Commercial contracts are mutual agreements between two or more institutions, usually in written form, that the law can enforce if the agreement is breached. The law provides remedies if a promise is breached or recognizes the performance of a promise as a duty.
Contracts arise when a duty does or may come into existence because of a promise made by one of the parties. To be legally binding as a contract, a promise must be exchanged for adequate consideration. Adequate consideration is a benefit or detriment which a party receives which reasonably and fairly induces them to make the promise/contract.
For example, promises that are purely gifts are not considered enforceable because the personal satisfaction the grantor of the promise may receive from the act of giving is normally not considered adequate consideration. Certain promises that are not considered contracts may, in limited circumstances, be enforced if one party has relied to his detriment on the assurances of the other party.
Secured transactions in the United States are an important part of the law and economy of the country. By allowing lenders to take a security interest in a debtor's asset, secured transactions provide lenders with greater confidence that they will be repaid. This increased assurance, in turn, allows lenders to lend capital to businesses at interest rates that are lower than the rates those businesses would otherwise be able to obtain. In short, secured transactions help to lower the cost of capital, and so encourage the growth of the economy.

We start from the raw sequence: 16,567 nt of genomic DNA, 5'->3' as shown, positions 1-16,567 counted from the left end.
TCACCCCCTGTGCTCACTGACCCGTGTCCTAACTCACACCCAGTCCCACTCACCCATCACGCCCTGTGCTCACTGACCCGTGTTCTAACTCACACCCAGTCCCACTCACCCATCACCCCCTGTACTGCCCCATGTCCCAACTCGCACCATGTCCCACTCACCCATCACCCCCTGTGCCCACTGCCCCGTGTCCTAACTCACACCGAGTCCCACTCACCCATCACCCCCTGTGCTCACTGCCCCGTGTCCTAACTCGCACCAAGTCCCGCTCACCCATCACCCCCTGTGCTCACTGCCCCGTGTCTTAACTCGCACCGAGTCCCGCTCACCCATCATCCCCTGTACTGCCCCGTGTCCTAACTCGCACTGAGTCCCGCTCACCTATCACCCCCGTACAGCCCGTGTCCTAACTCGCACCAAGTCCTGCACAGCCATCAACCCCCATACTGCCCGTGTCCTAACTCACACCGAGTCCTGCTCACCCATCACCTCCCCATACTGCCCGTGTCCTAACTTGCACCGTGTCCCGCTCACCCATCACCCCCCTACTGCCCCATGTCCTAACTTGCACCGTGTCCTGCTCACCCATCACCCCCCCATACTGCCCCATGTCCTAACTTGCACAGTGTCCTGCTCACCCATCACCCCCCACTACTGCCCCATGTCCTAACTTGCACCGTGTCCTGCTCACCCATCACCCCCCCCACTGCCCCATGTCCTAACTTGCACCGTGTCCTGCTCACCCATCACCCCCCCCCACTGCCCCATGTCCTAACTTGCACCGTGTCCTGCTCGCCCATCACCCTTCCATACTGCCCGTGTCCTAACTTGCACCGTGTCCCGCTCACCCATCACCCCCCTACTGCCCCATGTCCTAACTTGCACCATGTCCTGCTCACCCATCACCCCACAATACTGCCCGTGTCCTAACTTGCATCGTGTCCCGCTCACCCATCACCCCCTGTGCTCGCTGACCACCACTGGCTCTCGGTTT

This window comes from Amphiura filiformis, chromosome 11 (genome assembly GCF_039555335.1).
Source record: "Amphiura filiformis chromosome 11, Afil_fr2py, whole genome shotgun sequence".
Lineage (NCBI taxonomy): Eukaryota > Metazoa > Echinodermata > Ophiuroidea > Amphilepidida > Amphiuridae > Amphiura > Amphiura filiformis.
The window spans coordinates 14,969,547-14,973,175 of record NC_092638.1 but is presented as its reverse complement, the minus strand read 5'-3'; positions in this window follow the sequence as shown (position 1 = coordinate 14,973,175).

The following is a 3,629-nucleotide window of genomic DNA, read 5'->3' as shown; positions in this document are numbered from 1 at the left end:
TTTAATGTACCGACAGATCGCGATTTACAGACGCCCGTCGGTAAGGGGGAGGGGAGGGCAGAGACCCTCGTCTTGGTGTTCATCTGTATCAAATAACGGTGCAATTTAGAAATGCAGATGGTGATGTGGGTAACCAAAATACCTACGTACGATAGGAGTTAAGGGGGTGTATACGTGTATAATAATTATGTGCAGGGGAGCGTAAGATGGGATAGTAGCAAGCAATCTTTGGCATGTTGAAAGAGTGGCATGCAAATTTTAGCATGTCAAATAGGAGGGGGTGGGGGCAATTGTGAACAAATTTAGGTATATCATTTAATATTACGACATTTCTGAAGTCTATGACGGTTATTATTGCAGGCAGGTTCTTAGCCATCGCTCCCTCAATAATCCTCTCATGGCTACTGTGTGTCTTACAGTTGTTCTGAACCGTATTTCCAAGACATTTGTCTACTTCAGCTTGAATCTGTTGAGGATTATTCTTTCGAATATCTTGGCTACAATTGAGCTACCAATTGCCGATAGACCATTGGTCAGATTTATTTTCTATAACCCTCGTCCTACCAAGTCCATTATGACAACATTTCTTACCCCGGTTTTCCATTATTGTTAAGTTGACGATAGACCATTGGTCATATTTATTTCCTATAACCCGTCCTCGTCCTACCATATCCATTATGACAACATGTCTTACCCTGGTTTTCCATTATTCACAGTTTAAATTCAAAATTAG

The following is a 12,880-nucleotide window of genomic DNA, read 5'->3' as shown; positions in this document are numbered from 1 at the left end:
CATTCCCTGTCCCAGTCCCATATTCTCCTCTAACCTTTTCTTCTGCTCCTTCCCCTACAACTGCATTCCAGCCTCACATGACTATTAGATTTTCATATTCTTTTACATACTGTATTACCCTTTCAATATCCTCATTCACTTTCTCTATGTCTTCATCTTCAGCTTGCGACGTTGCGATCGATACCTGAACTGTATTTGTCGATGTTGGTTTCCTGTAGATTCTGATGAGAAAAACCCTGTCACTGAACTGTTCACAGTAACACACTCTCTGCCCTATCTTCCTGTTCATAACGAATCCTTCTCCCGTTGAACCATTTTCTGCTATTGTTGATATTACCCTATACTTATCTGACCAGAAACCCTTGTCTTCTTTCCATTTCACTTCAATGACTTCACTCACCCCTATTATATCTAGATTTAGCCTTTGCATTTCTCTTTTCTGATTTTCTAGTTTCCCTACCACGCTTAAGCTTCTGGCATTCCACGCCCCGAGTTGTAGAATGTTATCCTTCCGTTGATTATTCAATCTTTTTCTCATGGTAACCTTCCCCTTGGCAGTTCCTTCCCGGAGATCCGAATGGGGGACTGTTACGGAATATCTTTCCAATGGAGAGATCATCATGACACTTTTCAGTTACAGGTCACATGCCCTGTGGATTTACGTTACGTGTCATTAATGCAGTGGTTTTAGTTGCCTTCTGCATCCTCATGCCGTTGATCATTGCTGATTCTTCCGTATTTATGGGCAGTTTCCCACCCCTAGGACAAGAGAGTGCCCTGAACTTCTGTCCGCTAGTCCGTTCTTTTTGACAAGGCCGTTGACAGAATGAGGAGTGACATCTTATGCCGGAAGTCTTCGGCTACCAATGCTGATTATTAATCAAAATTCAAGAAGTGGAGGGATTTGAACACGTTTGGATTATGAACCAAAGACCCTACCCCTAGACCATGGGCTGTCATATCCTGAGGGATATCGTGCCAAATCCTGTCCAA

In law, secured transactions are an integral part of the Uniform Commercial Code (UCC). Article 9 of that Code governs secured transactions in all fifty American states. The provisions of Article 9 supply a predictable way of creating and enforcing security interests in movable property and fixtures.
Because of the importance of secured transactions, many lawyers have a great familiarity with the provisions of Article 9. Security interests are particularly valuable in bankruptcy because those creditors who have security interests in a bankrupt debtor's estate have priority i.e., will get paid before creditors who lack such interests ("unsecured" creditors).